Court Halts Counterfeit Check and Prize Scam

At the request of the Federal Trade Commission, a federal court has ordered a permanent halt to a lottery and prize-promotion scam that used counterfeit cashier’s checks and false promises of large cash prizes to bilk consumers out of thousands of dollars each. The court’s order includes a $1 million judgment against the operators of the scam.

According to the FTC’s complaint, the defendants mailed letters congratulating consumers on winning a lottery or sweepstakes, and enclosed a fake check. They told consumers the check was for taxes or fees that had to be paid before the “winnings” were paid out. Consumers were instructed to deposit the check and wire back a portion of the proceeds. Prize winnings supposedly ranged from $250,000 to $750,000.

In the letters, consumers were told to call a phone number for directions on how to claim their winnings. The defendants’ bogus telephone operators instructed consumers to deposit the check in their bank account and send a MoneyGram wire transfer to cover the fees or taxes supposedly associated with their “winnings.” Consumers deposited the checks and wired the money, only to learn that the original checks were counterfeit and they were out any money they wired to pay the “fees.” In some cases, instead of receiving a letter and counterfeit check, consumers were cold-called by telemarketers who persuaded them to send the taxes or fees in order to receive their prize winnings. In both scenarios, consumers received nothing, despite the fact that some consumers sent in payments of as much as $24,000 for “fees.”

In addition to ordering the defendants to turn over ill-gotten gains, which the FTC will return to the consumers harmed if feasible, the U.S. District Court for the Western District of Washington granted the FTC’s request for a permanent injunction barring the defendants from engaging in further deception. In issuing its ruling, the court ruled that the companies, Cash Corner Services, Inc., Family Choice Store, Inc., and their principals, Odowa Roland Okuomose and Evelyn Okuomose, based in British Columbia, Canada, had violated the FTC Act and the Telemarketing Sales Rule, including the Rule’s Do Not Call provisions.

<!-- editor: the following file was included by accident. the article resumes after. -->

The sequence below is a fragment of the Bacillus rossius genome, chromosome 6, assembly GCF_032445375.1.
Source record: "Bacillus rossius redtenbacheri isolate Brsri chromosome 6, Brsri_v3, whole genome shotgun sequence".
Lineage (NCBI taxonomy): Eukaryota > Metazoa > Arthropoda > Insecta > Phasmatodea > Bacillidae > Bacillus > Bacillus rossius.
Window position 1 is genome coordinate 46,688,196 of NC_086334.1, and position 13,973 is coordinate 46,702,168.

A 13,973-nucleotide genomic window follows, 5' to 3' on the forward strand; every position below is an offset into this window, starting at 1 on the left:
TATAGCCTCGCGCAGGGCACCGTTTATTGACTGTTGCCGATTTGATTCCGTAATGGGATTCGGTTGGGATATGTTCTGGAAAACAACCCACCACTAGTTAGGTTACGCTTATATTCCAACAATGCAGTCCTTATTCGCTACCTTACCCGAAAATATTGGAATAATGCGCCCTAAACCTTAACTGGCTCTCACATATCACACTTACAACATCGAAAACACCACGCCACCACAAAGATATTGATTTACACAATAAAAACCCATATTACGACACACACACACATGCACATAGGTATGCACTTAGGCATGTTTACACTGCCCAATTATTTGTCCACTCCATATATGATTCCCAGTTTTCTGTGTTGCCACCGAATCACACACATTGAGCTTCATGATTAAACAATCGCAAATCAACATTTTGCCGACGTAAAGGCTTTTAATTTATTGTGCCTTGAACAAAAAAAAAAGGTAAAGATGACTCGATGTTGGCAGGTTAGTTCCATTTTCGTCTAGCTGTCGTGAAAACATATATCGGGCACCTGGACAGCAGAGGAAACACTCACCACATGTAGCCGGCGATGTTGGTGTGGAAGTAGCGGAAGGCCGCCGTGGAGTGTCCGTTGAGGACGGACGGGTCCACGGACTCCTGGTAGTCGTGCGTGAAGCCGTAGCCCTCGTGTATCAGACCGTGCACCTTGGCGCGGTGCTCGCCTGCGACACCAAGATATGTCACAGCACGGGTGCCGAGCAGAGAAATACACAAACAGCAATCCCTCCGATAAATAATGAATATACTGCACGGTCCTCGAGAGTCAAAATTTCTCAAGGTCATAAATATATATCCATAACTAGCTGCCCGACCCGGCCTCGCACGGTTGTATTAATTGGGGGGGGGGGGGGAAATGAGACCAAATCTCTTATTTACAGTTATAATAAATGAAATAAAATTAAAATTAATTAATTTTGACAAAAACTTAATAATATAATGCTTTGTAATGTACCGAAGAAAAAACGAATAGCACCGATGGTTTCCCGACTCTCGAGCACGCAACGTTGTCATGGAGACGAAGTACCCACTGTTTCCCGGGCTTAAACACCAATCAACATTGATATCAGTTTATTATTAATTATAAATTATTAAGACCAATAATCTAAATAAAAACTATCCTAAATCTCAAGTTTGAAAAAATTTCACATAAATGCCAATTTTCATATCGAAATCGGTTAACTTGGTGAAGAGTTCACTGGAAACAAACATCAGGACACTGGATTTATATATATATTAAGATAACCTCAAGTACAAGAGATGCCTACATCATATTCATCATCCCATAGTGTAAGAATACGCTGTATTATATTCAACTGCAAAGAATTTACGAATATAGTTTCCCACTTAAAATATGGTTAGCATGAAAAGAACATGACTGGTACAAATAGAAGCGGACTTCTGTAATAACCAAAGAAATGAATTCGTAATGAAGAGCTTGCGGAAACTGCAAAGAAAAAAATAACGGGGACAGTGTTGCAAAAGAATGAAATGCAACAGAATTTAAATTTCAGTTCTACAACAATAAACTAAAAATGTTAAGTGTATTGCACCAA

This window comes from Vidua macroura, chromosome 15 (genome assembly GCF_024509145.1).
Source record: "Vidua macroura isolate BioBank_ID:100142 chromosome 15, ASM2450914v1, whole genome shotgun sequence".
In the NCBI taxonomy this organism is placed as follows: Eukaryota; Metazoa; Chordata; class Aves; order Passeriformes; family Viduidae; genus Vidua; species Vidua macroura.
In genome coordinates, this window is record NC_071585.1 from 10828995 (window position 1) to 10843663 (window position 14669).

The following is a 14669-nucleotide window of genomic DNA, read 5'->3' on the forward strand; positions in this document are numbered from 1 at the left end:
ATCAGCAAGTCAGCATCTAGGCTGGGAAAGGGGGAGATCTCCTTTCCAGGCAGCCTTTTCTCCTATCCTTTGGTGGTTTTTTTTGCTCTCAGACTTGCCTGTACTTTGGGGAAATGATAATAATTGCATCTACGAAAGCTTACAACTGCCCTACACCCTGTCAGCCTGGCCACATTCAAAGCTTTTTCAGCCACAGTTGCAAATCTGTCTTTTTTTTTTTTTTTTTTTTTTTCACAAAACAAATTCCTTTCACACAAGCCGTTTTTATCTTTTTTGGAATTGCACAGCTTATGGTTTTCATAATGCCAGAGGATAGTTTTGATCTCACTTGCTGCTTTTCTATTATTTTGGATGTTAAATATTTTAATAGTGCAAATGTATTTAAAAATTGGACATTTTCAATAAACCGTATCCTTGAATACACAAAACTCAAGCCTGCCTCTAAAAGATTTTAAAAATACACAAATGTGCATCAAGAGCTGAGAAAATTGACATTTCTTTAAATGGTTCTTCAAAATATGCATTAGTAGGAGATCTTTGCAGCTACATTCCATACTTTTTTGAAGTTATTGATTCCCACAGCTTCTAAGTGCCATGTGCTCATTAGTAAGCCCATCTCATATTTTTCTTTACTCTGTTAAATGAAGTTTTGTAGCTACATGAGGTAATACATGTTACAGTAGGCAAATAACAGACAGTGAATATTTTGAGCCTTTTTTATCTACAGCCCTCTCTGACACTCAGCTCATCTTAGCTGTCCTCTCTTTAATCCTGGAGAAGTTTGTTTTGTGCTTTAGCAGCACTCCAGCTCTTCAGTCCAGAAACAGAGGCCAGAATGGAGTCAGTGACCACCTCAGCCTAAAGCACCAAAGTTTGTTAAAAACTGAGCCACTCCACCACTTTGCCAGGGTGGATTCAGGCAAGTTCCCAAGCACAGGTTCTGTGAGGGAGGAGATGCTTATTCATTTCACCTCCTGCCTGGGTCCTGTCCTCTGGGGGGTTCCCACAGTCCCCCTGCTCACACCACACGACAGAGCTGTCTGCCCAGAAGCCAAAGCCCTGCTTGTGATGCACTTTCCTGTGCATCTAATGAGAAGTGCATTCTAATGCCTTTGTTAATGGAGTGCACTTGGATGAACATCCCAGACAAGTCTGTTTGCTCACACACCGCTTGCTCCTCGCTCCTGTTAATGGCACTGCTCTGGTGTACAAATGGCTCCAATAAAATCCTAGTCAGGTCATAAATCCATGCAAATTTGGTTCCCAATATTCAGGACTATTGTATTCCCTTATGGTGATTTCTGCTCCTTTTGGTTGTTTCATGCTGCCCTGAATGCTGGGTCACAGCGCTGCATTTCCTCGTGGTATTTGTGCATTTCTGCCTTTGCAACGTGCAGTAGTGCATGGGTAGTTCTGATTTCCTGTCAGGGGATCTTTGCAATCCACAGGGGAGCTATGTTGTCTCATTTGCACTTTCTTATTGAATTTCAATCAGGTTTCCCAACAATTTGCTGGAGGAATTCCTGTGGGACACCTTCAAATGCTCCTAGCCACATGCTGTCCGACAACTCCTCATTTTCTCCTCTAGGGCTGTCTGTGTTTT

In an earlier decision in November 2007, the court preliminarily halted the counterfeit check scam and froze the defendants’ assets.

The case was coordinated under Project Emptor, the British Columbia Telemarketing Task Force, which includes the Business Practices and Consumer Protection Authority of British Columbia, the Royal Canadian Mounted Police, the Canadian Competition Bureau, the FTC’s Northwest Region, the FBI’s Los Angeles office, and the U.S. Postal Inspection Service.

To assist the FTC’s foreign partners, the FTC staff employed the U.S. SAFE WEB Act. Passed by Congress in 2006, the Act recognizes that practices harmful to consumers, such as telemarketing and mail fraud, are increasingly global in scope, and it strengthens the FTC’s ability to cooperate with foreign counterparts in combating these practices. Specifically in this matter, the Act permitted the FTC staff to share key information obtained in the FTC investigation with Canadian partners for use in the related Canadian law enforcement investigation and proceeding.

The Federal Trade Commission works for consumers to prevent fraudulent, deceptive, and unfair business practices and to provide information to help spot, stop, and avoid them. To file a complaint in English or Spanish, visit the FTC’s online Complaint Assistant or call 1-877-FTC-HELP (1-877-382-4357). The FTC enters complaints into Consumer Sentinel, a secure, online database available to more than 1,500 civil and criminal law enforcement agencies in the U.S. and abroad. The FTC’s Web site provides free information on a variety of consumer topics.

(FTC File No. 072-3087)
(Civil Action No. C07-1755-RSM (W.D. Wa)

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